Cameron speech: France offers 'red carpet' to UK firms
- 23 January 2013
- From the section Business
The French foreign minister says France will welcome any businesses that leave the UK, should the country exit the European Union.
Reacting to David Cameron's speech on Europe, Laurent Fabius said: "If the UK decides to leave the EU, we will roll out the red carpet to businessmen."
But business groups in the UK were more supportive of Mr Cameron's speech.
The prime minister has pledged to hold fresh negotiations and an "in/out" referendum on UK membership of the EU.
"You can't do Europe a la carte," Mr Fabius said, responding to the pledges.
"I'll take an example which our British friends will understand. Let's imagine Europe is a football club and you join, but once you're in it you can't say let's play rugby."
Mr Fabius's remark about the red carpet was in response to an invitation made by the UK Prime Minister last year.
David Cameron said then that he would roll out a red carpet for any entrepreneurs wanting to leave France because of increased wealth taxes.
But the UK's biggest business organisation, the CBI, expressed support.
"The prime minister rightly recognised the benefits of retaining membership of what must be a reformed European Union," said the director general, John Cridland.
"The single market is fundamental to the UK's success, but closer union of the eurozone is not for us."
Well-known venture capitalist, Jon Moulton, founder of Better Capital, also welcomed David Cameron's speech.
"It was definitely in the direction we'd favour," he told the BBC.
"It's about getting the EU to be less bureaucratic, and to stop them shoving some legislation down our throats."
But Mr Moulton said he was concerned about the uncertain environment for business over the next five years.
"The timescale will be protracted, and the only certainty is that we'll now have five years of uncertainty. It's pretty adverse for people investing in the UK that there's not going to be a decision for five years."
"I think that's nonsense," said Lord Wolfson, the boss of the retail chain Next, and a Conservative peer.
"The only thing that's damaging to British business is the march of regulation, which weighs industry down."
There was also reaction from business and political leaders at the World Economic Forum, currently taking place in Davos, Switzerland.
David Sproul, the UK boss of accountancy firm Deloitte was also critical, citing the years of uncertainty that now lie ahead for foreign investors in the UK.
"The Europe debate does not help to create certainty," he said.
"When I talk to US clients who have not been immersed in the European debate as we have, they say that what they need is clarity. There is no question it will impact business - it will hit investment into the UK," he told BBC News at the gathering held annually at the Swiss ski resort.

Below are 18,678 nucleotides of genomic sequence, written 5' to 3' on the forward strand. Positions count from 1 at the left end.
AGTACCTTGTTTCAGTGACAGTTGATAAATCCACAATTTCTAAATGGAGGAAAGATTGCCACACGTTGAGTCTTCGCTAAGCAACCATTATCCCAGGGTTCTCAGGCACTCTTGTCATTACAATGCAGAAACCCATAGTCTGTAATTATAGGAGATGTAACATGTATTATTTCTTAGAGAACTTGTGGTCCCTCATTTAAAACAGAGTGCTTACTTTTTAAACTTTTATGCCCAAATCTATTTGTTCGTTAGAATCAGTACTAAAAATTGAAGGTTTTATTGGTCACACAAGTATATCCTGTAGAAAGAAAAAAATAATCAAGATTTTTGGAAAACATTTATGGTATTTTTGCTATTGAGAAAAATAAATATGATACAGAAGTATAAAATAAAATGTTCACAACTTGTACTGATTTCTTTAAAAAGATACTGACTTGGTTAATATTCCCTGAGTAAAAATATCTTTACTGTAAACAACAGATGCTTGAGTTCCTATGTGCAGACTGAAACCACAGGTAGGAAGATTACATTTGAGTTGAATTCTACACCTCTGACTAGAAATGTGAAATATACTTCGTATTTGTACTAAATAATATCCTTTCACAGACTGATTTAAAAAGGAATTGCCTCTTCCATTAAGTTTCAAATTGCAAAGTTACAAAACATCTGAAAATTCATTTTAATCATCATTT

Sir Andrew Cahn, the former chief executive of UK Trade and Investment, went further, calling the next five years a period of "investment chill."
"If you don't know whether Britain is going to be a full positive member of the European Union in five years time, you'll wonder if you want to make that additional investment," he said.
During his speech, David Cameron repeatedly insisted that the European single market would be at the heart of any new treaty with Brussels.
"Continued access to the single market is vital for British businesses and British jobs," he said.
Since it began 20 years ago this month, the single market has established free movement of people, money, goods and services throughout the EU, a market that now includes 500 million consumers in 27 countries.
Most business leaders agree with the Prime Minister that the UK needs to retain its place in that market, especially if it wants to continue to punch above its weight when attracting foreign investment.
"The vast majority of businesses across the UK want to stay in the single market," said John Longworth of the British Chambers of Commerce.
"But on the basis of a revised relationship with Europe that promotes trade and competitiveness," he said.
In theory, the single market means that inefficient companies will struggle, but efficient companies expand.
The EU says the result has been a rise in quality, and a reduction in prices.
It claims that the cost of a mobile phone call has fallen by 70% since the single market came into operation, and the cost of a plane ticket has fallen by 40%.
Some will argue that such cost reductions are not down to the single market alone. Nevertheless, the EU says it is a "recipe for prosperity."
One of the issues the government will examine is the issue of working hours. An EU directive, incorporated into UK law, limits the amount of time that most people work to 48 hours a week.
Should the government decide to repatriate that power, businesses might have greater freedom to ask their staff to work longer, a move that would be highly controversial.
"The working hours of British doctors should not be set in Brussels," said Mr Cameron.
Jon Moulton, of Better Capital, said he agreed.
But Paul Walsh, the head of the drinks giant Diageo, suggested that businesses in the whole of the EU could benefit from an end to such regulations.
"The reformed EU must be more competitive, with highly flexible labour markets and fewer, less intrusive institutions," he said from the World Economic Forum in Davos.
"It is important for industry to help articulate the case that the prime minister has outlined."